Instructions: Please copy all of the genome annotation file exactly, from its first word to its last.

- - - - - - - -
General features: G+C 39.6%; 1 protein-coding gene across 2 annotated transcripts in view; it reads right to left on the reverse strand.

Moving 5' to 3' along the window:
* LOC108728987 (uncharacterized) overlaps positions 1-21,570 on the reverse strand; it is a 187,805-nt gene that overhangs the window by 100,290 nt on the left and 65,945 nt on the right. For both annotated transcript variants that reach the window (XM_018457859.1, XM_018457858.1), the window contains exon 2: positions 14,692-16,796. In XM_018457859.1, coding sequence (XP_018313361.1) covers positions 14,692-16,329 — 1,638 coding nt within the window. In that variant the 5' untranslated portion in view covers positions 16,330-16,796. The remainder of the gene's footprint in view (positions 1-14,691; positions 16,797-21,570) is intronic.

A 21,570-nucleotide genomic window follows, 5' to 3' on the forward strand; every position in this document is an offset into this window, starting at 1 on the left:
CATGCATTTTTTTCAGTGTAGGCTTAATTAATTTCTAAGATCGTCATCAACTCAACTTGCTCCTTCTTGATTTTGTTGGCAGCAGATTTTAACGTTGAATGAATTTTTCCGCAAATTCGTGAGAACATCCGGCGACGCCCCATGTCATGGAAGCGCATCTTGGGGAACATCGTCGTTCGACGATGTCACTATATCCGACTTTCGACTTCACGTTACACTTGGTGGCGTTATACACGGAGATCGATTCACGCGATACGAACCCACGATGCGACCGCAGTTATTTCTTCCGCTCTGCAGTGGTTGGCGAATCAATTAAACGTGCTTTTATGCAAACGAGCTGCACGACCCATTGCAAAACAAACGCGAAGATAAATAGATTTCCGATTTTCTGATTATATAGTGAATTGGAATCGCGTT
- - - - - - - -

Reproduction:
General features: G+C 39.6%; 1 protein-coding gene across 2 annotated transcripts in view; it reads right to left on the reverse strand.

Moving 5' to 3' along the window:
* LOC108728987 (uncharacterized) overlaps positions 1-21,570 on the reverse strand; it is a 187,805-nt gene that overhangs the window by 100,290 nt on the left and 65,945 nt on the right. For both annotated transcript variants that reach the window (XM_018457859.1, XM_018457858.1), the window contains exon 2: positions 14,692-16,796. In XM_018457859.1, coding sequence (XP_018313361.1) covers positions 14,692-16,329 — 1,638 coding nt within the window. In that variant the 5' untranslated portion in view covers positions 16,330-16,796. The remainder of the gene's footprint in view (positions 1-14,691; positions 16,797-21,570) is intronic.

A 21,570-nucleotide genomic window follows, 5' to 3' on the forward strand; every position in this document is an offset into this window, starting at 1 on the left:
CATGCATTTTTTTCAGTGTAGGCTTAATTAATTTCTAAGATCGTCATCAACTCAACTTGCTCCTTCTTGATTTTGTTGGCAGCAGATTTTAACGTTGAATGAATTTTTCCGCAAATTCGTGAGAACATCCGGCGACGCCCCATGTCATGGAAGCGCATCTTGGGGAACATCGTCGTTCGACGATGTCACTATATCCGACTTTCGACTTCACGTTACACTTGGTGGCGTTATACACGGAGATCGATTCACGCGATACGAACCCACGATGCGACCGCAGTTATTTCTTCCGCTCTGCAGTGGTTGGCGAATCAATTAAACGTGCTTTTATGCAAACGAGCTGCACGACCCATTGCAAAACAAACGCGAAGATAAATAGATTTCCGATTTTCTGATTATATAGTGAATTGGAATCGCGTT